This study is based on an assessment of whether there are conditions favorable to PES establishment and to determine whether there is sufficient existing institutional and community capacity to implement such a PES approach. The study relies on three main sources of information: 1) a review of project documents, 2) focus group discussions with community groups, and 3) questionnaire interviews with key informants including representatives from 22 villages upstream. These include members of tap-stand committees and the subcounty agricultural farmers’ forum members.

Project documents on the Chuho water supply and unpublished reports from the NWSC-Kisoro district office provide information that help to establish the importance attached to the Chuho water supply by downstream beneficiaries.8 The level of dependence on the water from Chuho water springs and presence of a payment structure with recognized water supply buyers and sellers are assessed from the report on the design of the Chuho water supply. This information is complemented by interviews with households and key informants. Discussions with district officials, NWSC representatives, and nongovernment organizations (NGOs) reveal useful information about the existing conditions that would facilitate the implementation of a PES for land use practices, enhancing water supply services to downstream users.

Focus group discussions with water user groups (tap-stand committees) were conducted in May 2015 to gain insights into their understanding of the links between upstream land management and downstream water supply. Such information is important in understanding the community appreciation of the link between watershed protection and the continued water supply, and what they considered an acceptable payment arrangement for land use practices that would enhance water supply services to downstream users. Interviews with key informants on existing upstream land use practices were also conducted to understand existing upstream threats to sustainable downstream water supply. Group discussions and responses from household interviews were analyzed to identify patterns and similarities in terms of conditions favorable to PES establishment, and institutional and community capacity.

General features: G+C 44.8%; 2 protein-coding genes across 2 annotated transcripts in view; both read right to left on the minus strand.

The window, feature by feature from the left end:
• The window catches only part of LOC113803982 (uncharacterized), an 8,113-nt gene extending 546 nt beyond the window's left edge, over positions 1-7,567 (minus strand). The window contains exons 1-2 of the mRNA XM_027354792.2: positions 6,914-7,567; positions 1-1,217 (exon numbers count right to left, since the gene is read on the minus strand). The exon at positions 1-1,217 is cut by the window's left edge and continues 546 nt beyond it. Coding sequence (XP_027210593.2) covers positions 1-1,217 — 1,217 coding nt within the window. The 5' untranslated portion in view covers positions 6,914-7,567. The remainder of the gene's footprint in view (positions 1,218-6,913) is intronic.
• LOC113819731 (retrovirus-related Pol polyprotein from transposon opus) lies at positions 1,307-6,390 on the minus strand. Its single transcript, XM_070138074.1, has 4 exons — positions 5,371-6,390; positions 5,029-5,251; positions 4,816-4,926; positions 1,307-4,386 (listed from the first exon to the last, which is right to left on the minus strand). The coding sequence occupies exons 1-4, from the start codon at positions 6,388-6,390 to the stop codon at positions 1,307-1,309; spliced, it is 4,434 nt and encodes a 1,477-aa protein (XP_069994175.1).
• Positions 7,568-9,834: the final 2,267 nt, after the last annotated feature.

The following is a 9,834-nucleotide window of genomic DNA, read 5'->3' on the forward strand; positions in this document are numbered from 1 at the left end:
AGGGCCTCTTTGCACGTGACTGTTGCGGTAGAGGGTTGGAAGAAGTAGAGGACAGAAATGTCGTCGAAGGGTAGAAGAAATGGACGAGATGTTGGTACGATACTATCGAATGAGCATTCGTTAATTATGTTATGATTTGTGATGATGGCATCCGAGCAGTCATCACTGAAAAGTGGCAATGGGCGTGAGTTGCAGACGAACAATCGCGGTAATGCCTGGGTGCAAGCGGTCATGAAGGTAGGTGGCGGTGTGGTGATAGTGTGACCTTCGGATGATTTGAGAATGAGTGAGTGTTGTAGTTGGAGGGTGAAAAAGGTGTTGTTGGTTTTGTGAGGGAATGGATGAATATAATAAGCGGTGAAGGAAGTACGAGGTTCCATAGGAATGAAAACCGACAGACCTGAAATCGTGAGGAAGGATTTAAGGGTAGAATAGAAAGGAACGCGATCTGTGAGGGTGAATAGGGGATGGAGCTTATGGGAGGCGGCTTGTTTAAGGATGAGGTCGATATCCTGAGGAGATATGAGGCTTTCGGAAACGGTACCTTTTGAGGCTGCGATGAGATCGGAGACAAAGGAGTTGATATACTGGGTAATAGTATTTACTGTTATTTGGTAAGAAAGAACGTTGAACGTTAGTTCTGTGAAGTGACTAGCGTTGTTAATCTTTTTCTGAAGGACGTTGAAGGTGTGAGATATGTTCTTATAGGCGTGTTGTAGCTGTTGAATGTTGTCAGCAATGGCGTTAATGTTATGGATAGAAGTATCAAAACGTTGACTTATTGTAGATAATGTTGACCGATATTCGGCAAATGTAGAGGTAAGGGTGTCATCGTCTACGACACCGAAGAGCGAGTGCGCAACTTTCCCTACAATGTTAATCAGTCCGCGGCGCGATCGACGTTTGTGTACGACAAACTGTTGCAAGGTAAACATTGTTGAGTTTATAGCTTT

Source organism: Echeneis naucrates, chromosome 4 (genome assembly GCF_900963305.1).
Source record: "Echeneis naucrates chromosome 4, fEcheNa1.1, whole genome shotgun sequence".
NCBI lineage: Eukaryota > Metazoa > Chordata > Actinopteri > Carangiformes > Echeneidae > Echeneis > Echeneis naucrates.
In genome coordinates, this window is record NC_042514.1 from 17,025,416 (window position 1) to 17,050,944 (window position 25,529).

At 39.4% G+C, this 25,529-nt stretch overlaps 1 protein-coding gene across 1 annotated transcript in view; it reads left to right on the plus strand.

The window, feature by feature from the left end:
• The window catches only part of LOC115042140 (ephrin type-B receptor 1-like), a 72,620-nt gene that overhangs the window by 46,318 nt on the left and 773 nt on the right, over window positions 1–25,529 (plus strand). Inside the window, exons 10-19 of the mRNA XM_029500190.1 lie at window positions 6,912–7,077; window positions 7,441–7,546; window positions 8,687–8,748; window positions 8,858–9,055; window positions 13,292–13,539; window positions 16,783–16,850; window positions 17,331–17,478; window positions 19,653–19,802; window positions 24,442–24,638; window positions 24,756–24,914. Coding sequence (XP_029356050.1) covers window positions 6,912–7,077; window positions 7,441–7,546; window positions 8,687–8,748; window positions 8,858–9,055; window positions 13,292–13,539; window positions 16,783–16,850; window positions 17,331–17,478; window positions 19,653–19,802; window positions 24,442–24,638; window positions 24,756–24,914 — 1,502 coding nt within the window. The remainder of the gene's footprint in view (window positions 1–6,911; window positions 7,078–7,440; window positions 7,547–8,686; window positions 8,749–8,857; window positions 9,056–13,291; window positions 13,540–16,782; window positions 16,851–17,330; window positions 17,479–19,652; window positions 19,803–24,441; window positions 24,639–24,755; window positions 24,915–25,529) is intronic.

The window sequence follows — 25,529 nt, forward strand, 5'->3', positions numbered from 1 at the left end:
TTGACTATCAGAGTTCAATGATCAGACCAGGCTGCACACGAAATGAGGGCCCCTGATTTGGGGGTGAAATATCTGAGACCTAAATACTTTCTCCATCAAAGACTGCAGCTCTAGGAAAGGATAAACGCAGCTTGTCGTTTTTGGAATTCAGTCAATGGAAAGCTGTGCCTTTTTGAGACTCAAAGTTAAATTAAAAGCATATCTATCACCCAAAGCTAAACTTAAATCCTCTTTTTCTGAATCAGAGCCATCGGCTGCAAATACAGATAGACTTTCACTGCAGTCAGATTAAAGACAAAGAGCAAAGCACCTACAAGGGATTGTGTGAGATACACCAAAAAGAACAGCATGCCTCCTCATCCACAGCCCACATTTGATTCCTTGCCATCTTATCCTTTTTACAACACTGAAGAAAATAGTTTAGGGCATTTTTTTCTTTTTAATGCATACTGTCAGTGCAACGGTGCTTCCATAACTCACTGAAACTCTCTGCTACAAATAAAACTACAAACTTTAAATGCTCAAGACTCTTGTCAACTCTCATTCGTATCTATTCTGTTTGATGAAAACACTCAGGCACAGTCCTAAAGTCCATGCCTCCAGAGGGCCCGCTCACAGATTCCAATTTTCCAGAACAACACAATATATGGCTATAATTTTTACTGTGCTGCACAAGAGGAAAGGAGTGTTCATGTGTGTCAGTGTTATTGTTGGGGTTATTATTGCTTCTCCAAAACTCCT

The Chuho water springs is a critical source of water for the residents of Kisoro District.8 The NWSC is responsible for the overall water management, and beneficiaries pay per volume of water consumed. Figure 4 shows the percentage distribution of the direct beneficiaries, both local residents and institutions including schools, hospitals, prisons, and barracks, among others.

The results of key informants recognize that the current land use practices upstream do not support long-term and sustainable water catchment service provision. Upstream communities highlighted soil erosion as the biggest driver of catchment clearance as it quickly renders farmland unproductive, leading to the clearing of fresh land and encroachment of marginal areas, including wetlands. Figure 5 shows how drivers of land degradation are ranked, while Figure 6 shows the suggested solutions to improve the functionality of Chuho watershed.

The upstream communities recognize the responsibility of the government to fund practices for sustainable watershed management (Figure 8). The current practices are largely financed through NGOs and focus on improving livelihoods without any consideration for watershed-wide connections (Figure 9). Since the government (NWSC) is already managing water supply downstream, it could engage the upstream land users to discuss practices that could enhance downstream water supply that are additional to what communities are currently implementing, then negotiate payment arrangements.

The financing of livelihood initiatives by both government and NGOs must be based on how much one is willing to implement practices that enhance watershed services. Clear indicators to measure the additional effort to enhance watershed services as a condition for continued payment need to be included in the PES negotiations.